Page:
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The Adams County Record
Council, Idaho
June 6, 2012     The Adams County Record
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June 6, 2012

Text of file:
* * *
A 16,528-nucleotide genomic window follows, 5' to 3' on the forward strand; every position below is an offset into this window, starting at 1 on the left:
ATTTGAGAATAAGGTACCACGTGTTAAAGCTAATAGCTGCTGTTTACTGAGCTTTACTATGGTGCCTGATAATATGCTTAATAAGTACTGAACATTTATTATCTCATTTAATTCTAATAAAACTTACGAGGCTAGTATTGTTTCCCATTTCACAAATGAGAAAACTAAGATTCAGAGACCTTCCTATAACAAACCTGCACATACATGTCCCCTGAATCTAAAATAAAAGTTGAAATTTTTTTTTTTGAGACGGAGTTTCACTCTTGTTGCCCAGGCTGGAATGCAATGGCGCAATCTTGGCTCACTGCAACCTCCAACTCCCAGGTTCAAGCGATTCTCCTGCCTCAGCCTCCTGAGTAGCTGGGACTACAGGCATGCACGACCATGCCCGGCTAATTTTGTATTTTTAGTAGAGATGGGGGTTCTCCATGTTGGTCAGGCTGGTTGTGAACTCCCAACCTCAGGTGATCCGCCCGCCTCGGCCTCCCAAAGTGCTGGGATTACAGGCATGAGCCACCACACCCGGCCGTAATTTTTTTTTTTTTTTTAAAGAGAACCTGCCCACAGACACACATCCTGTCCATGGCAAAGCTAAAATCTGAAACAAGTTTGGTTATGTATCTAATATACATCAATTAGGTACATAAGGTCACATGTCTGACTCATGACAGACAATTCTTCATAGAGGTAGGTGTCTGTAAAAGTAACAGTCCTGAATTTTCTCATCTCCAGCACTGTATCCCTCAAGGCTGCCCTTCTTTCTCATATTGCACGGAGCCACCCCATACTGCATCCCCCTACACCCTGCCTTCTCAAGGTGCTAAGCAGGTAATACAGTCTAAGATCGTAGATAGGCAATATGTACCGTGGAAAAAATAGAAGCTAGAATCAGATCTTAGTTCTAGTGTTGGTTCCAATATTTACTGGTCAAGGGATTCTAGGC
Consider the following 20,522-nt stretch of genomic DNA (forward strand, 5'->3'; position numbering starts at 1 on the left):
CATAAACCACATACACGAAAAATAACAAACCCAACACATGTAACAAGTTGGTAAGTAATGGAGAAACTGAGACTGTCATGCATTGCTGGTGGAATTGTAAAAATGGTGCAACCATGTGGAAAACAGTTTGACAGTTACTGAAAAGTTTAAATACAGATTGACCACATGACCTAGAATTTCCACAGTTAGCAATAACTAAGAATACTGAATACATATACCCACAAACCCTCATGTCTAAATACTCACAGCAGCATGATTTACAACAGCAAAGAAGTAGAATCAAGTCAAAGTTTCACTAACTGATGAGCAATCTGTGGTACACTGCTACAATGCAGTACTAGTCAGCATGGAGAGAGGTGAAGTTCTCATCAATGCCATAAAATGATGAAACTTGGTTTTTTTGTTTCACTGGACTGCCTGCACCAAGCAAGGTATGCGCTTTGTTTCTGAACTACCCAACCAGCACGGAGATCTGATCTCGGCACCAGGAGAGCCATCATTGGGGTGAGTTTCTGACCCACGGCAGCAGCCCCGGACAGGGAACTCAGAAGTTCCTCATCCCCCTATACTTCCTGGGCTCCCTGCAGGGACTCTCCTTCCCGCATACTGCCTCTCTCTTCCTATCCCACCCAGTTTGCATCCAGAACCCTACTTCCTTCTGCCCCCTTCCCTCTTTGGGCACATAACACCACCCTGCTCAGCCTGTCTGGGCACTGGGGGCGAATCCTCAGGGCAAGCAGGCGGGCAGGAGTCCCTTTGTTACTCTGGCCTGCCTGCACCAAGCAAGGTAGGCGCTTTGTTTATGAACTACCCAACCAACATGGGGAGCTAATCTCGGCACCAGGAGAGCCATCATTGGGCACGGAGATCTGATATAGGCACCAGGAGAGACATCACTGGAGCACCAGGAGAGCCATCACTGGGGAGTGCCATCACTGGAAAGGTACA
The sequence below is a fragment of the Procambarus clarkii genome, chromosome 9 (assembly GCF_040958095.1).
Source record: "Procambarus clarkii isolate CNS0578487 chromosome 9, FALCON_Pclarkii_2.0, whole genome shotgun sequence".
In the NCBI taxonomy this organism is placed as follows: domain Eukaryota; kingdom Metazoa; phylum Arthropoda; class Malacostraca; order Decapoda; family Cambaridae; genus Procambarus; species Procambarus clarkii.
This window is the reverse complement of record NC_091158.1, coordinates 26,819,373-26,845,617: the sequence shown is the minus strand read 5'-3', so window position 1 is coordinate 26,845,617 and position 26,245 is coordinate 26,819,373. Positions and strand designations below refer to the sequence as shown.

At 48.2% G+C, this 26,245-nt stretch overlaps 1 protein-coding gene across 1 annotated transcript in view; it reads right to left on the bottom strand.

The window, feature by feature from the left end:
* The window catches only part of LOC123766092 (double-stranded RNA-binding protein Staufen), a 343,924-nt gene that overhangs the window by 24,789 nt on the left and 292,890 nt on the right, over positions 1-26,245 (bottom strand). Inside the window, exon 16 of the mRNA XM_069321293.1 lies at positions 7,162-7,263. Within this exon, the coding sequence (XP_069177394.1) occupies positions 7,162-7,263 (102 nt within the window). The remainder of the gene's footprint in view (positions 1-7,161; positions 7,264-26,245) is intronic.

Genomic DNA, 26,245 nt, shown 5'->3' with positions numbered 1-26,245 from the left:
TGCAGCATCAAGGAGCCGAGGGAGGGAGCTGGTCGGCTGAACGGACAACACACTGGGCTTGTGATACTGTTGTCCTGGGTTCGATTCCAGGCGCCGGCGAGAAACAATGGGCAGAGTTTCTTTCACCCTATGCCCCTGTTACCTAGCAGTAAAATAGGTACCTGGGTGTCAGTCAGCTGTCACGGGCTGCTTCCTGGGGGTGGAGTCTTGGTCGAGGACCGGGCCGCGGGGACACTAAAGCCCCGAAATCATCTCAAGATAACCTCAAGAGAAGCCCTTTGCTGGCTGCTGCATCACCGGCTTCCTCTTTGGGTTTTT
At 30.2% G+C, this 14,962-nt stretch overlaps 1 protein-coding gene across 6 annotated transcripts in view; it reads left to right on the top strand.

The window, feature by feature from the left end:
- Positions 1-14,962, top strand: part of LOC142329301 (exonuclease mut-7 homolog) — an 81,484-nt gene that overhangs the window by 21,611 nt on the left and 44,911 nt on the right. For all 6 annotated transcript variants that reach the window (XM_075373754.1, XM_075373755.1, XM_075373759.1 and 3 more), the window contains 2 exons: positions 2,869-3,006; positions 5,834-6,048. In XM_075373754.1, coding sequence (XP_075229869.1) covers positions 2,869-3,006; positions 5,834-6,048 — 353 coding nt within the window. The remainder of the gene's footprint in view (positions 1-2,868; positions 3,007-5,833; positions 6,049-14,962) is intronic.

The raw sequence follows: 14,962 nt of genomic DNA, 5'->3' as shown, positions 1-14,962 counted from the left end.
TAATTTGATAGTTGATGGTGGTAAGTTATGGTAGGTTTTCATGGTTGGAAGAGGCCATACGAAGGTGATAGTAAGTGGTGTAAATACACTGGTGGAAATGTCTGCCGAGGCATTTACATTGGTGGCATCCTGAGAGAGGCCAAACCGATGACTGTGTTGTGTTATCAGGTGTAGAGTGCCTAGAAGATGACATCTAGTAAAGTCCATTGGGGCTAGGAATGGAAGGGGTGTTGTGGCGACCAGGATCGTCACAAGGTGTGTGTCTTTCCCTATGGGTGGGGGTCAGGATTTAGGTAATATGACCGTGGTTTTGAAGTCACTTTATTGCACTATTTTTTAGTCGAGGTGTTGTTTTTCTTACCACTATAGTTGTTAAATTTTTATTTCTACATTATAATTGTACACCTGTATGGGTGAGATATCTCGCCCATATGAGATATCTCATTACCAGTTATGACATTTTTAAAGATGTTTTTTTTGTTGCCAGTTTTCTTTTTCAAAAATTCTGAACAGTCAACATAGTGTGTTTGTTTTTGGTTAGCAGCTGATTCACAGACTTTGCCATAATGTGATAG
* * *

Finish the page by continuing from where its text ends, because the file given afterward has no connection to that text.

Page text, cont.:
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The Adams County Record Wednesday, June 6, 2012 Page 7 Bear Facts q00he Mushrooms ikre Out By Tina Warner -- 258-4471 Ralph Carson is home after a winter spent at his place in Nevada. Fortunately he has plenty of work to do at his home here, so he won't miss Nevada. This beautiful weather had certainly brought out the summer time visitors. Last weekend many were looking for mushrooms, which I understand are great this year. Doug and Emily Smith spent a few days at their summer- time home here, and their home in Payette on they were excited about Sunday. Saturday Ben and finding so many. Oscar, Sam Warner and Martin and Gaye Carter Sarah Stewart spent the also spent a weekend at day fishing in Snake River their place and they had with some luck. They found mushrooms as said there were boats and well. fishing lines everywhere Joe and Sue Warner's one looked. Bob and weekend guests were Bob Mary Beth did some and Mary Beth Hogan hiking below the dam. from Ontario. Their son, Sunday, Sue Warner Ben Warner, and children entertained her family, Oscar and Eva, were with and their guests Ralph them over the weekend Carson and Tina Warner, as well, and returned to for dinner and an afternoon of visiting. Sauni McGahey drove to Boise on Sunday to spend a week with her granddaughter, Emily McGahey, while her dad is out of town. Sauni has an appointment with her doctor for another surgery as well, and Dan has quite a list of things to do while she is gone. Mike and Sarah Bledsoe and children Spent the weekend at their home here. Don Armstrong and Aflen Warner were up to check on the horses at her place, Sunday. Her son, Mark Davis, and his friend, Jake Rupe, hauled them up from Fruitland and turned them in at Aden's. While Aden and Don were here, Don's daughter and family, Vanessa and Nathaniel Lance, drove up from Payette to visit, so drove on to Bear. Their children, Junior and Zaden, were with them. Zaden was the wonder- child weighing one pound and three ounces at birth. He is now a healthy, twenty-nine pound busy boy. Lowell Tietje and Nan Rankin have remade the walks and lawn in front of their home. They had some of the walks poured, but most of the work has been done by Lowell and Nan, and it really looks nice. Cambridge Senior Chatter All Aboard for Baker Our Taco Feed on Friday was a big success, thanks to the work of our Cambridge Commercial Club. They have organized this event for years, and it has grown into a "big deal" for our local merchants and community groups. The Cambridge Seniors are only one of m/my local non profit and charity groups to benefit from this event. So a big "Thank you" to the Commercial club for all that you do to enrich our lives with activities, but also to bring more people to the area that need goods and services. It's a Win/win for everyone. Many thanks go out to the Council Jammers for putting on another wonderful performance for the benefit of our diners. I never tire of your music and you have only gotten better as the years have gone by. And last, but certainly not least, a huge "Thank you" to our friends and neighbors that continue to support our fundraising efforts. We are glad that you find value in your senior center and the services we offer. It goes without saying that our seniors that provided the labor for this event are my real heros: Dan and Glenda Castleberry, Gary and Lorraine Bonzelet, Bonnie Reinke, Charles Caruso, Ed Hargis and candidate Steve Worthley from district 9A who helped to set up before the dinner. We served over 140 meals in a two hour period and I noticed that you were running your little backsides off, as was I, just to keep up with the flow. If there were medals for this sort of thing, I would make sure that you all got one; you certainly deserve one. Our President, John Atteberry, and I went to a County Commissioners meeting on the twenty- ninth of May, and atthe end of our presentation I invited them to attend our fundraiser. I was pleased to see Dave Springer, who although he didn't win his seat back on the commission, was in attendance with his lovely wife. I wish more local politicians followed his lead. It's disappointing to me that we see so few of our local and state representatives at our regular dinners or fundraising events unless there is an election coming up. I scheduled a trip to Baker, Oregon to go to the interpretive center and museum. We will by ]anice Vuich Cawyer- 257-3358 go the back way th.rough Halfway to get there, and we will return by freeway the same day. There is no charge for the trip if you are a senior or a disabled person or the caregiver to a disabled person. The only costs to you are your entry into the center and museum, and of course lunch! If you have an interest in going with us, please give me a call at 257-3358. There still seems to be some confusion as to the date the Food Pantry is held. It is always on the 4th Thursday of each month. You have to count the number of Thursdays in the month, as in some months there are 5 of them such as we had in May. This month's food pantry is on Thursday, June 28th from 3:00 to 4:30 PM. Due to Pat's work schedule, our foot clinic has been changed to the 4th Monday of each month. June's Foot clinic day will be on Monday, June 25th, With appointments starting at 9:15 a.m. Please call me here at the center (257- 3358) to set up a time for your next appointment. Until next time, I hope you have a great week enjoying these beautiful spring days. Garden Corner Seen on my walk: As pair of black birds dive- I stepped out the back bombing it in the butt. door three owls gave a Herons are such weird whooo and took flight and wonderful birds, from roof top to tree graceful in an awkward top. On the hillsides way, like a cross between the wild currant fruits are turning orange, the grasses are going from green to red and brown, the lupine blossoms are spent and seed pods are being formed, and new types of wildflowers are emerging. A great blue heron landed in a pasture and was immediately harried out again by a a swan and a pterodactyl. In my yard the peonies and roses are in full aromatic bloom, as are the black locust trees. It smells wonderful' outside, especially this morning after last night's thunderstorm. You may recall that I received some ninebark twigs to play with to VRS AUTO GLASS VALLEY REPAIRS & SERVICES Windshield Repairs & Replacements "We will come to you'" Most Comprehensive Insurance pays 100% of Chip Repair Brian & Cyndi Dunham Bauer ,Indian Valley, Idaho (208) 256-4315 ]E Love June By Myrna Weikal -- 355-5829 - try to start new plants. Thirty-six twigs sprouted roots and leaves. I potted them all, but only four remain; the rest succumbed to poor handling. I take the blame. I skipped a step - the part where they were supposed to stay in the growing medium - and moved them directly into garden soil. My soil has a high clay content, and their roots just couldn't penetrate it. I'm trying to remediate the situation, but it might be too late. I dare say Peg Tiedemann might be convinced to let me try again, if I promise to take better care next time. Ninebark is a really beautiful shrub with leaves of a bronze/green/ red color combination. It is drought-hardy, suited to our climate zone, and theoretically easy to start from hardwood cuttings, if a person is able to follow the directions. The wind has effectively thinned my apricot trees, but I'm going to need to thin the apples" and pears by hand. I'm told that to get the best size and quality there should be a fist's distance between each fruit. I use a scissors to cut away the excess fruit, rather than pulling on them, which tends to break off fruit spurs. Two of my trees are dwarfs, but the other two are going to require a ladder. I'm not sure I will risk my neck to get the highest apples - after all, the birds deserve fresh fruit, too. I also need to thin lettuce and radish seedlings, and deadhead the snowball and lilac bushes. There's no end of garden tasks to keep me busy. Isn't it great? I love June. Better late than never, Kalyn Hochstrat and I planted the community garden in pumpkins, corn, sunflowers, beans and zucchini. We had a terrible problem with weeds last year and no spare time to deal with them. This year we laid weed-block fabric first. In a couple Place s we planted the three sisters, Native American method: corn, pole beans which climb the corn, pumpkins to shade the ground and keep the weeds and water-loss down. The community garden is a continual learning experience. We welcome anyone who's interested in helping to join our efforts. In fact, I'd go so far as to say we plead for your help. I'm still hoping for help with the ant question; too. And what's with ants and peonies, does anyone know?